Here is another update on the Write Your Novel In A Year series from Writers Write. We’re up to week 41 but I’m going to focus on Week 40: 3 Rules You Can Break to Start Your Story. I like rules and generally follow them. I think most writers have their own particular hard and fast ones, and play loose on other ones. Jenny Crusie is anti-prologue, Nora Roberts head hops, and Linda Howard writes big sections of straight narrative. And I like their stories. The three the blogger offers are never start your novel with a prologue, never start your novel with a description of the weather, and never start your novel with your main character alone in bed.
Prologues. Jenny Crusie was fanatically against prologues. I don’t mind them if they’re needed. I’ve read some that are and some that aren’t – or more likely, can be attributed to a lazy author who would just put it up front rather than parse out the information throughout the story as needed. In Lord of Scoundrels, Loretta Chase starts with a prologue chronicling Dane’s childhood and a few key moments in his formation. I felt that it was a good use of prologue. I don’t like the ones that flash forward to the end of the story. Sometimes, I’ll write a prologue, knowing that it will come out later but I need to get the backstory written down so that I can then take the important bits and insert them as needed for the reader to understand my character’s motivation.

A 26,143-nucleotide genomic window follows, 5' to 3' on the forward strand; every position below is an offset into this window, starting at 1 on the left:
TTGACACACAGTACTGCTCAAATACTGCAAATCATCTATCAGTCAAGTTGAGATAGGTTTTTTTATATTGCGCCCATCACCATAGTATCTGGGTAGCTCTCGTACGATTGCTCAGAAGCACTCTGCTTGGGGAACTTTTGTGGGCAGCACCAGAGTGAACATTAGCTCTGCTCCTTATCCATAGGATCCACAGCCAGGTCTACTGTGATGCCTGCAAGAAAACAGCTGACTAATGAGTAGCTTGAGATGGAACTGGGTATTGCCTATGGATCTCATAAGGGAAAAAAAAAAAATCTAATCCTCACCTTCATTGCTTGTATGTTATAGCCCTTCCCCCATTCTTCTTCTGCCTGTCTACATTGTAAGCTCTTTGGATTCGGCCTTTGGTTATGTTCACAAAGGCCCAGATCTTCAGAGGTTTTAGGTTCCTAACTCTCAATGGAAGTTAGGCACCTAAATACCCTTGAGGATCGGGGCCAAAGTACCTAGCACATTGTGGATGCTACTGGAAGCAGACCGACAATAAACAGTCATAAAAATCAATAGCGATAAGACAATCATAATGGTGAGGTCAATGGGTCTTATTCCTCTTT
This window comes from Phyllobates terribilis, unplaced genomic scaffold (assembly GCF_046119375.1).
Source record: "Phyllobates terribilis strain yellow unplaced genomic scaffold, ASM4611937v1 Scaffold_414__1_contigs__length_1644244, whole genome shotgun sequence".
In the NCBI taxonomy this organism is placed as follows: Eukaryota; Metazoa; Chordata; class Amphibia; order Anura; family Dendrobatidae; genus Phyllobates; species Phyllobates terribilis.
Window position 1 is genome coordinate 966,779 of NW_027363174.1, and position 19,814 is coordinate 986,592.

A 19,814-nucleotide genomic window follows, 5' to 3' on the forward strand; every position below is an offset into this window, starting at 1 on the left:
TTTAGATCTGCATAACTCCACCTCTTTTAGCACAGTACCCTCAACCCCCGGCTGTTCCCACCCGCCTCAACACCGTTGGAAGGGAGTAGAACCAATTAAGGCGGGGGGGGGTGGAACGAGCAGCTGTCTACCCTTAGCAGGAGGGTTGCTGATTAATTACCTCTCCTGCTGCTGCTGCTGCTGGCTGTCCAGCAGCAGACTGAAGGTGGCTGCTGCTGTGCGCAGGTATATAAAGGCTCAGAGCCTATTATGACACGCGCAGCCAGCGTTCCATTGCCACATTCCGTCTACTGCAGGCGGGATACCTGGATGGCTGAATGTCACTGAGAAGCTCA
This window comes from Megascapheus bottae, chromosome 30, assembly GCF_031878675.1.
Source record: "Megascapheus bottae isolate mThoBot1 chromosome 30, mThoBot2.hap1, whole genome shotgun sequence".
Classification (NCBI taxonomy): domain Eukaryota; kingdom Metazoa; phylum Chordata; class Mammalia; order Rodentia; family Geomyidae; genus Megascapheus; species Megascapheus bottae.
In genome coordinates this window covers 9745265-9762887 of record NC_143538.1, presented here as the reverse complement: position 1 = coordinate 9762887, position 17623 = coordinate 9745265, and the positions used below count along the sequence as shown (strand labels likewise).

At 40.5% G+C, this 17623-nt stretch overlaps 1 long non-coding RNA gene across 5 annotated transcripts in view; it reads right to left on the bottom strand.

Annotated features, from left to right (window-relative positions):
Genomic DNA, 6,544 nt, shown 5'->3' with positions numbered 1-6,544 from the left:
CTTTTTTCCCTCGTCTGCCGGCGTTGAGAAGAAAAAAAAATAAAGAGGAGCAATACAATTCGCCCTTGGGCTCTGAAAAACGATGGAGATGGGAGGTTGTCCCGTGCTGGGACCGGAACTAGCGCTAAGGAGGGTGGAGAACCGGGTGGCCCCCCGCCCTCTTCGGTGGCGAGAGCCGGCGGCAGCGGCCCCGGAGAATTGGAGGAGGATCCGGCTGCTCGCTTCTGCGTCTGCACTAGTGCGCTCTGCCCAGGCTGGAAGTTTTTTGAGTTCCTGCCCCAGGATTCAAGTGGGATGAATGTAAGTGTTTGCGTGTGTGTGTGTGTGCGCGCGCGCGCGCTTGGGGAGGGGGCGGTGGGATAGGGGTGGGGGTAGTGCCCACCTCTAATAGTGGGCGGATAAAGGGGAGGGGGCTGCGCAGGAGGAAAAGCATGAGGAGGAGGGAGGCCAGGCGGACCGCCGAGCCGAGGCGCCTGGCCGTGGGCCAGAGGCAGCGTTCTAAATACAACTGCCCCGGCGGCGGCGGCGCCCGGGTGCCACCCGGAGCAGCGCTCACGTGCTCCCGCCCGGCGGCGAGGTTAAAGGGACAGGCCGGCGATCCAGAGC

Description of the weather. It was a dark and stormy night. According to Wikipedia, Writer’s Digest described this sentence as “the literary posterchild for bad story starters” and the American Book Review ranked it as #22 on its “Best first lines from novels list.” Hmmm. I definitely like stories to start with conflict so I can go along with this one, but if weather is a key component/influence on the opening scene, a bit about what that weather is could be important.
Alone in bed. If the character wakes up alone in bed, there aren’t very many avenues for conflict. However, the first scene sets up the characters world and then whammo – it is turned upside down. I can’t think of a story that starts with waking along in bed, then the world changes, but I can imagine how that might be done.
The “pin it, quote it, believe it” at the end of this post is “Beware of advice – even this!” from Carl Sandburg. I think that applies very well to this advice. Usually prologues aren’t necessary, weather shouldn’t be the first thing, and characters shouldn’t be alone (the sittin’/drivin’ and thinkin’ opener) but sometimes it can work. Doesn’t Jenny have one that starts with a character driving and there is a collision that starts the ball rolling?
What rules are hard and fast to you and which do you break all the time?